Almost every time I speak, something happens that I think, “Ah, that is the reason I was here today.” I mean, it is always a rush to connect with an audience, and it is an honor to hear people’s personal stories. But sometimes there is a wow moment..
Last weekend, I had another one of those moments. I had a small part moderating in a medical conference. I had my books out on the registration table and tried to be there during breaks, etc.. A woman who looked familiar approached me and asked if I remembered her.
Turns out, she worked with Gilda’s Club, which is a support service center for patients with cancer and their families. (It was started by Gilda Radner.) The summer that Tim was sick, Frankie was just seven. Miss Kathy held a week-long day camp for kids that either had cancer, or had family members that suffered from it. Frankie went every day.
I remember at the end of the week they had a presentation where the kids showed their projects, read their writing, etc.. I was told quietly that there was a young man in his early 20s who worked with the kids and that Frankie literally grabbed on to. He stuck to him like glue. I have a picture of him holding Frankie, and Frankie had a death grip hug on him. I told them that made perfect sense. Frankie was (and still is) ridiculously close to his brother Colin, who was close to the same age as the young man. Plus, well, he was losing his father.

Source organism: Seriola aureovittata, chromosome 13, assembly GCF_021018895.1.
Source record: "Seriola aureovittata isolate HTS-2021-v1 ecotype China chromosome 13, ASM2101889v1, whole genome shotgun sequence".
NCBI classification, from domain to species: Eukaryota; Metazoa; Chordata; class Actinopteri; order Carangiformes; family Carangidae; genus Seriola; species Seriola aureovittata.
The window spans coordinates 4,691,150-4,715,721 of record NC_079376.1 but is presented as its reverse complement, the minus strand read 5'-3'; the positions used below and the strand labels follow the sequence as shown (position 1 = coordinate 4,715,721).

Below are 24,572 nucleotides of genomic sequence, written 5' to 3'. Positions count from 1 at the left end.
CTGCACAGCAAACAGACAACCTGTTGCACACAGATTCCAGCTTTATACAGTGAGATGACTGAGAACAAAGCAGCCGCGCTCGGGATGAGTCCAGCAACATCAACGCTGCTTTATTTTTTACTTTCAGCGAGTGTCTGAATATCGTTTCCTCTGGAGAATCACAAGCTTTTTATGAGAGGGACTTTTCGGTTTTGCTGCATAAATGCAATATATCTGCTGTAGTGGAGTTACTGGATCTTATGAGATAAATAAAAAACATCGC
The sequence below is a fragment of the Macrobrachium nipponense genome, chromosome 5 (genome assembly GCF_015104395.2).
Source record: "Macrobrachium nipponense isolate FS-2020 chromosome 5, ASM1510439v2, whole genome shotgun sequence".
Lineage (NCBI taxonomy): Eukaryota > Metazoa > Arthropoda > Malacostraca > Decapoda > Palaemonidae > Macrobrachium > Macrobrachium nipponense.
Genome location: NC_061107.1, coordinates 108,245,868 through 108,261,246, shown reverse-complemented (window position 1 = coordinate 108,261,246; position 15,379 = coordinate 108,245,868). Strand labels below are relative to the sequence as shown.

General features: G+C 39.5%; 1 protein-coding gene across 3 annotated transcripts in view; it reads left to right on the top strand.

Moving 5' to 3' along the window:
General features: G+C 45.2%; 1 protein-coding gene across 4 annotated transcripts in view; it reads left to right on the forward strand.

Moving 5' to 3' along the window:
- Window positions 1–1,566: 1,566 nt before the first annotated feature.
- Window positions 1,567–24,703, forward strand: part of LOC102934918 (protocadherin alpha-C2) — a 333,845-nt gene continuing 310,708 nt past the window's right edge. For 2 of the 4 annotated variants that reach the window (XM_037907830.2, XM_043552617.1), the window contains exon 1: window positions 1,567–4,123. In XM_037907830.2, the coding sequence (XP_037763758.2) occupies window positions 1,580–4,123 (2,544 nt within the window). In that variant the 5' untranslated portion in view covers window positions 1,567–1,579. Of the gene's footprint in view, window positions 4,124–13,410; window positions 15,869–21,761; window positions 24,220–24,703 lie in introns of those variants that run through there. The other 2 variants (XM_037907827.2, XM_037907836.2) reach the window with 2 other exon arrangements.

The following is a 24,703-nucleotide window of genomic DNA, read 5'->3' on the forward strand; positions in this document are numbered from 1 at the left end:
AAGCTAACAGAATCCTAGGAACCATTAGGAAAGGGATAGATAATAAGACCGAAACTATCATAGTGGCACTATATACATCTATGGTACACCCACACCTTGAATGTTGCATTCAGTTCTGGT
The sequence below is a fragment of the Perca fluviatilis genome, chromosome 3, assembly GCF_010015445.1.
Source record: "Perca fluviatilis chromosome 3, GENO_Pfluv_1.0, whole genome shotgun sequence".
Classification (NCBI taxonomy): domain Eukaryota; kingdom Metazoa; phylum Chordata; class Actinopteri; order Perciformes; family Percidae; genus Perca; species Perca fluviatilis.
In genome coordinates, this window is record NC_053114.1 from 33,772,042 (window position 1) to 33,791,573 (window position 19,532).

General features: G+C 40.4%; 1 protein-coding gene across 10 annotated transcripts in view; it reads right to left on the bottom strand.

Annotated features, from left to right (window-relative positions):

Whenever I think of those events, I get overwhelmed with emotions. Frankie was so so little back then. He acts so well-adjusted (and still does) that sometimes I forget just how hard losing his father was on him. Him clutching that man was a sign of the quiet desperation that was probably inside him. “I need a male in my life. Don’t leave me too.” I heard it loud and clear.
With the hundreds of kids these people see every year, I can’t tell you what it did to my heart to have Miss Kathy come up seven years later and ask about Frankie by name. She said that picture went around the office between them for quite a while. She wanted to know how he was doing now. I couldn’t grab my phone fast enough to show her his hockey pictures. Then there was the picture I took in September that I snapped and then looked at it in shock. Where did my little boy go? It is obvious he is a young man now and it was happening right before my eyes without my fully noticing. I told her with pride how he has a 96 average in 8th grade while taking three advanced classes.
She was so happy to hear. She promised to tell the guy she works with. I was happy to know they are both doing the work they are so gifted at. And I knew. Seeing her was why I was there that day. What a tremendous, moving gift. No wonder my family has fared this situation as well as they have. We were surrounded with people like them, who remember us in detail after all these years.